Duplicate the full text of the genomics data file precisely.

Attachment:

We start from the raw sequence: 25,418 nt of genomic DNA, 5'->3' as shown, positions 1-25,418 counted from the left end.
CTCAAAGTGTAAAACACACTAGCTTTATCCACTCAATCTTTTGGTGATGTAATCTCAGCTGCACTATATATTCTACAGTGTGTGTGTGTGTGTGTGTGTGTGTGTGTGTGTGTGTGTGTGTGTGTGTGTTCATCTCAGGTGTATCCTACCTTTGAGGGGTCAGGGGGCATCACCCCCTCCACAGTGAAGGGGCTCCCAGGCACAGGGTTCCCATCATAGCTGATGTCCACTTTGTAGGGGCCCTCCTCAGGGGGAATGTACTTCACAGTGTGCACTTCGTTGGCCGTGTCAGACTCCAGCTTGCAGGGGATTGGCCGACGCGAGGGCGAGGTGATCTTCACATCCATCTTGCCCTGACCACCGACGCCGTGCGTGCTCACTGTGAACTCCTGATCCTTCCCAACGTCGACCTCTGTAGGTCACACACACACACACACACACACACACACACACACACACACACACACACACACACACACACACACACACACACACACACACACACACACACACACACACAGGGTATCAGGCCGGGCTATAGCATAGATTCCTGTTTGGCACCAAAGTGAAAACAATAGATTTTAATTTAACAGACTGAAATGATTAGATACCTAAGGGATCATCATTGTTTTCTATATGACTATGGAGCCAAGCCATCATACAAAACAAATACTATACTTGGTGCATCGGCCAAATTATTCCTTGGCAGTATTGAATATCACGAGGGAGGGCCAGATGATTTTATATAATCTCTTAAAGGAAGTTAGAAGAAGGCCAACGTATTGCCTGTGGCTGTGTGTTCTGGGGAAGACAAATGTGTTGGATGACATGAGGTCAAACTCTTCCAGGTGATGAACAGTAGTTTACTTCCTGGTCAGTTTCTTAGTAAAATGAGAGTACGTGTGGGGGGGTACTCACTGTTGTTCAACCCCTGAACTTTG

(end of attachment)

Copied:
We start from the raw sequence: 25,418 nt of genomic DNA, 5'->3' as shown, positions 1-25,418 counted from the left end.
CTCAAAGTGTAAAACACACTAGCTTTATCCACTCAATCTTTTGGTGATGTAATCTCAGCTGCACTATATATTCTACAGTGTGTGTGTGTGTGTGTGTGTGTGTGTGTGTGTGTGTGTGTGTGTGTGTGTTCATCTCAGGTGTATCCTACCTTTGAGGGGTCAGGGGGCATCACCCCCTCCACAGTGAAGGGGCTCCCAGGCACAGGGTTCCCATCATAGCTGATGTCCACTTTGTAGGGGCCCTCCTCAGGGGGAATGTACTTCACAGTGTGCACTTCGTTGGCCGTGTCAGACTCCAGCTTGCAGGGGATTGGCCGACGCGAGGGCGAGGTGATCTTCACATCCATCTTGCCCTGACCACCGACGCCGTGCGTGCTCACTGTGAACTCCTGATCCTTCCCAACGTCGACCTCTGTAGGTCACACACACACACACACACACACACACACACACACACACACACACACACACACACACACACACACACACACACACACACACACACACACACACACACACAGGGTATCAGGCCGGGCTATAGCATAGATTCCTGTTTGGCACCAAAGTGAAAACAATAGATTTTAATTTAACAGACTGAAATGATTAGATACCTAAGGGATCATCATTGTTTTCTATATGACTATGGAGCCAAGCCATCATACAAAACAAATACTATACTTGGTGCATCGGCCAAATTATTCCTTGGCAGTATTGAATATCACGAGGGAGGGCCAGATGATTTTATATAATCTCTTAAAGGAAGTTAGAAGAAGGCCAACGTATTGCCTGTGGCTGTGTGTTCTGGGGAAGACAAATGTGTTGGATGACATGAGGTCAAACTCTTCCAGGTGATGAACAGTAGTTTACTTCCTGGTCAGTTTCTTAGTAAAATGAGAGTACGTGTGGGGGGGTACTCACTGTTGTTCAACCCCTGAACTTTG